The extensive anatomic and physiologic investigations of the hypophysis and of the nuclear masses of the hypothalamic region in cases of polyuria, polydipsia, adiposity and genital dystrophy are fairly conclusive. Most observers agree that these symptoms are caused by lesions of the hypothalamic nuclei or of their pathways which are in direct communication with the hypophysis.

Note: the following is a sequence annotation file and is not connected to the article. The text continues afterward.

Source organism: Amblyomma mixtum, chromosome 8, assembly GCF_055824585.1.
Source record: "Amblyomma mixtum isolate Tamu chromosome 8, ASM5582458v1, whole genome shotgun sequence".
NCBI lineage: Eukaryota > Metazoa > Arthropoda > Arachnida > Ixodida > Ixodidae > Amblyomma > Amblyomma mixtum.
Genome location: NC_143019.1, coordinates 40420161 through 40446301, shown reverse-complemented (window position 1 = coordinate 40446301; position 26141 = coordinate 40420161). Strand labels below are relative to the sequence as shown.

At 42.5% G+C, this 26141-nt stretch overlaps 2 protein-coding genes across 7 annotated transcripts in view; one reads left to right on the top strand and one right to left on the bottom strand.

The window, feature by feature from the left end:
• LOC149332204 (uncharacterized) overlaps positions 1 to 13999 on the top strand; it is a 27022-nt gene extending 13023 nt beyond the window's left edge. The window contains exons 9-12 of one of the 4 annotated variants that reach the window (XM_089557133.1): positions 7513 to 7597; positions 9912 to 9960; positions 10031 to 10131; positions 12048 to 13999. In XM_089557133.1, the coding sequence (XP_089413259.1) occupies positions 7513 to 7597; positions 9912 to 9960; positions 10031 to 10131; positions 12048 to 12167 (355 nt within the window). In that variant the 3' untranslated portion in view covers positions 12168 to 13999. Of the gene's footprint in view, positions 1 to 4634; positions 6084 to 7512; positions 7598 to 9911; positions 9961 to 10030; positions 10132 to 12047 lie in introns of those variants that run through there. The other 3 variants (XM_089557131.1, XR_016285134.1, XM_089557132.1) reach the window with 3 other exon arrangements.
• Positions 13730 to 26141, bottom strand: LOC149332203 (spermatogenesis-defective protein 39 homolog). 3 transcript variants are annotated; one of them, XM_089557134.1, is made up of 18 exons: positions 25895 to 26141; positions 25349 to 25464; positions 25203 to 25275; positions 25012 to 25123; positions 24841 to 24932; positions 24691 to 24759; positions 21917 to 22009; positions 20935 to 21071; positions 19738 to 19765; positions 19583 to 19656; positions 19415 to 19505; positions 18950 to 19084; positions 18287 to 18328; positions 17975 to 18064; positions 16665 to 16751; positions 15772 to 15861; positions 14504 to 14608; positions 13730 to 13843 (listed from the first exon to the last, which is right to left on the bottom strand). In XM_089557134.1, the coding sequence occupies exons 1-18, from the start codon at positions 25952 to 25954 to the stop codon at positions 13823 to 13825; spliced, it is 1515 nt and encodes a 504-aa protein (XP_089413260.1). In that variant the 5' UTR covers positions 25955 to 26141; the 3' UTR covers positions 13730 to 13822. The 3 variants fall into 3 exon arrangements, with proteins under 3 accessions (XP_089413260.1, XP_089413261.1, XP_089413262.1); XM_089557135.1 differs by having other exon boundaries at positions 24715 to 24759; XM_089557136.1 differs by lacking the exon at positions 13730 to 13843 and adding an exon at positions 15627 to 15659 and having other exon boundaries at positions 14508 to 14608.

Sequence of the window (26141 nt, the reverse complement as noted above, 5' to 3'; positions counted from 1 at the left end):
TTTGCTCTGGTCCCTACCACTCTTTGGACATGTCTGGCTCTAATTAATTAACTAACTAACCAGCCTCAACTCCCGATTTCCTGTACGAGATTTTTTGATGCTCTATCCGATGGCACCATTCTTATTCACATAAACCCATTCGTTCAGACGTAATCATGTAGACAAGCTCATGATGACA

The exact localization of the center for the regulation of body temperature is still doubtful. A number of clinical and experimental facts seem to indicate that the nuclei in the walls of the third ventricle are concerned with heat regulation. These observations, however, were concerned not with the abnormal loss of heat but with the abnormal production of heat, i. e., hyperpyrexia. The subnormal temperatures described as occurring in cases of tumor, as in cases of carniopharyngioma or of lesions about the tuber cinereum, were not much below 97 F. The more marked reductions